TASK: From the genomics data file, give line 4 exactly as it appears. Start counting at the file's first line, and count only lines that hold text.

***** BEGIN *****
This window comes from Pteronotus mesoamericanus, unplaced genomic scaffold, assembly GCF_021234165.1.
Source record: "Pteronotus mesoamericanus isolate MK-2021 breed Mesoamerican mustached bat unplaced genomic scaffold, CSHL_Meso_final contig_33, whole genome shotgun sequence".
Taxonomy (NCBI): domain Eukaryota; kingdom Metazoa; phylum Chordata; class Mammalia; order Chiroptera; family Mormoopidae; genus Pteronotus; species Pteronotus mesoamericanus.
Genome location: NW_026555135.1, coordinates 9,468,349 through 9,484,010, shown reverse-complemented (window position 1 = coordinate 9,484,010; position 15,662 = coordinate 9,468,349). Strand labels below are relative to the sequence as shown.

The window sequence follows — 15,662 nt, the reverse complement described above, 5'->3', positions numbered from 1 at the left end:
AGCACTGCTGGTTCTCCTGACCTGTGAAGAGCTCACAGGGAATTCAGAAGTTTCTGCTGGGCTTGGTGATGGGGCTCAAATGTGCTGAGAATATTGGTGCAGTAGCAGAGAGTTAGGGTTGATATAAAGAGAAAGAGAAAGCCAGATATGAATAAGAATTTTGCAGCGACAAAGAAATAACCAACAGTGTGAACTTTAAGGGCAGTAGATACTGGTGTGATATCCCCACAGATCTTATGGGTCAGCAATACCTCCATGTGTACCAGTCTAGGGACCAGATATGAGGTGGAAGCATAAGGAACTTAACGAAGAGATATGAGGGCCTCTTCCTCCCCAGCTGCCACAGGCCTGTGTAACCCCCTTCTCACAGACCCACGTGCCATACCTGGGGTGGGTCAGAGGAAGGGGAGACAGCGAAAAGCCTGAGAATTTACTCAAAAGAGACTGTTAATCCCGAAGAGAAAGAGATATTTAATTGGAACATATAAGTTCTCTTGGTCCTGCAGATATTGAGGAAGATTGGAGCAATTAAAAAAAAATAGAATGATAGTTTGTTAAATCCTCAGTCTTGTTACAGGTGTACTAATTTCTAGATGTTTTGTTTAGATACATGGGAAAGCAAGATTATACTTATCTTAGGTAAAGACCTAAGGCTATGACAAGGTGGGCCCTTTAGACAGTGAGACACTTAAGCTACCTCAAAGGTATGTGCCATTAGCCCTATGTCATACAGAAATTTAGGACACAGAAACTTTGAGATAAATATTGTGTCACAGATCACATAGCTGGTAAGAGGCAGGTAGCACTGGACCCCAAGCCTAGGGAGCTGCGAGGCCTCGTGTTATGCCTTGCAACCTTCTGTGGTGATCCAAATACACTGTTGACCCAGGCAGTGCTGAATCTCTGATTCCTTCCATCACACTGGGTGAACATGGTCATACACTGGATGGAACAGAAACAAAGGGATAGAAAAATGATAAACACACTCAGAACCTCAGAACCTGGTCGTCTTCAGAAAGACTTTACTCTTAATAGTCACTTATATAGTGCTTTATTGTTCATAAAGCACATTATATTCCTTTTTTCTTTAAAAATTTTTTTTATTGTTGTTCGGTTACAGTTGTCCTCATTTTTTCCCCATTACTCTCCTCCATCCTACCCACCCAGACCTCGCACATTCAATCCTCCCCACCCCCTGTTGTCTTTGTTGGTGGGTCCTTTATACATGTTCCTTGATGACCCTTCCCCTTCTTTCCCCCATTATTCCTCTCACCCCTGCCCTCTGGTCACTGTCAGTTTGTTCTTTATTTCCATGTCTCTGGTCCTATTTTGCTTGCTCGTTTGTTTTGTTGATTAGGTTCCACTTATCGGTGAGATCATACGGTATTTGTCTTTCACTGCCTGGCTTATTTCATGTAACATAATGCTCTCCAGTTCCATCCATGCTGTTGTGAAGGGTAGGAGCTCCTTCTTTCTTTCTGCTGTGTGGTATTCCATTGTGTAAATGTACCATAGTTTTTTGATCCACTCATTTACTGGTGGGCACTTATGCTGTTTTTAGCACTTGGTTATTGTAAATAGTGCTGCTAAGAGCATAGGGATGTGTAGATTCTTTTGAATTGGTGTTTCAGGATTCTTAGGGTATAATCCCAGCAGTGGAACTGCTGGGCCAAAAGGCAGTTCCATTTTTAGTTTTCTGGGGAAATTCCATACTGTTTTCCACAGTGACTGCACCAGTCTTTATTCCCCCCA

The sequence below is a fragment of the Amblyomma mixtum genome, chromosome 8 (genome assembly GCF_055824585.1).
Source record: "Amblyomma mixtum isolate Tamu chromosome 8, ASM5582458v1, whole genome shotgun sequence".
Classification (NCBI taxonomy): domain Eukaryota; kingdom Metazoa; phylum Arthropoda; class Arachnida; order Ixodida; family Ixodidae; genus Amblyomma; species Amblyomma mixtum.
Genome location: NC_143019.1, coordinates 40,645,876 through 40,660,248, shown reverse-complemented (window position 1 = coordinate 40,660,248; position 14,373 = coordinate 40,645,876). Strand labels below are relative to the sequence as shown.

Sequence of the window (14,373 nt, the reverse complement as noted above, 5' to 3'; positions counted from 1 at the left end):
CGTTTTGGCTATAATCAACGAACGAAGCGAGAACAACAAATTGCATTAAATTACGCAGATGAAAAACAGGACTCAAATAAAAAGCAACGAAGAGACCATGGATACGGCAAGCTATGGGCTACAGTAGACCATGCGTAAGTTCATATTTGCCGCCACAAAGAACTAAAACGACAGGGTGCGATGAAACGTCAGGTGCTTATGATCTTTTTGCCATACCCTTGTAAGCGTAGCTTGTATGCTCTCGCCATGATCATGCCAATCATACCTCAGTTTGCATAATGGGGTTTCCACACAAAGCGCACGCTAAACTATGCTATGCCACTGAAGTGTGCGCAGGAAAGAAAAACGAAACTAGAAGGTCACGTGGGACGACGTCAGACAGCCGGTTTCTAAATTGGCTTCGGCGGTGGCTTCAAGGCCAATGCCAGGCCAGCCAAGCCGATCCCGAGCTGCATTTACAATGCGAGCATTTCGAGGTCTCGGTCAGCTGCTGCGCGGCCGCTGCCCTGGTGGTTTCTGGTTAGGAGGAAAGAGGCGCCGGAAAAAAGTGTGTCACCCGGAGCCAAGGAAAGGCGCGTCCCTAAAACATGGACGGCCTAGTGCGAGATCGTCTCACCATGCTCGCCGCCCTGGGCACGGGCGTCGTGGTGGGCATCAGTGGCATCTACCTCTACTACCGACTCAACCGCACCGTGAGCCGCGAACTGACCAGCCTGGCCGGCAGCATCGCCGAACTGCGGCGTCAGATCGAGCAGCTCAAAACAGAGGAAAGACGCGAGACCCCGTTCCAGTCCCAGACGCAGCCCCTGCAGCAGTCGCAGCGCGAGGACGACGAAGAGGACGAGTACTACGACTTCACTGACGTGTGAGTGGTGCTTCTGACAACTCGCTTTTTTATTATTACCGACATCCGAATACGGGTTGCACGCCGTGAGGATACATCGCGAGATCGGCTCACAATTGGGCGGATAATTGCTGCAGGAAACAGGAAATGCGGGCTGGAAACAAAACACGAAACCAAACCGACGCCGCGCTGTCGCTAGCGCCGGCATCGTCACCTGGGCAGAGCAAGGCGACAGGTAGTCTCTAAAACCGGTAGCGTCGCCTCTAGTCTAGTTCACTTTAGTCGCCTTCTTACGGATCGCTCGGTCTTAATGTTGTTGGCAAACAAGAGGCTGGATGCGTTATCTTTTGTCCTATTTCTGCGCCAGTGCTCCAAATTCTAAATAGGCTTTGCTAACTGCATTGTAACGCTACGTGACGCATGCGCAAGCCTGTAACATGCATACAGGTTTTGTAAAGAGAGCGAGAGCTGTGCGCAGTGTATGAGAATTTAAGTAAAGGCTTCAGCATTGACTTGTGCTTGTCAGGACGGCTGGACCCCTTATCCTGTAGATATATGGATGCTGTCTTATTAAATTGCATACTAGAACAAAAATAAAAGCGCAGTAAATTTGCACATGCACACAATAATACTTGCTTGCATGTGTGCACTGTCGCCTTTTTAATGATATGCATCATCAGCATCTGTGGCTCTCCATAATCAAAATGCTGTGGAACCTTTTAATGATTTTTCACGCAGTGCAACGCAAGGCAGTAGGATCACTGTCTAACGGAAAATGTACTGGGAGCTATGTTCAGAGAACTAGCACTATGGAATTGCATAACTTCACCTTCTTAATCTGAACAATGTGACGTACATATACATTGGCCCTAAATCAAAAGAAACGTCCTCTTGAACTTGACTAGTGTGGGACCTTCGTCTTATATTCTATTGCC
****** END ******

Genome location: NW_026555135.1, coordinates 9,468,349 through 9,484,010, shown reverse-complemented (window position 1 = coordinate 9,484,010; position 15,662 = coordinate 9,468,349). Strand labels below are relative to the sequence as shown.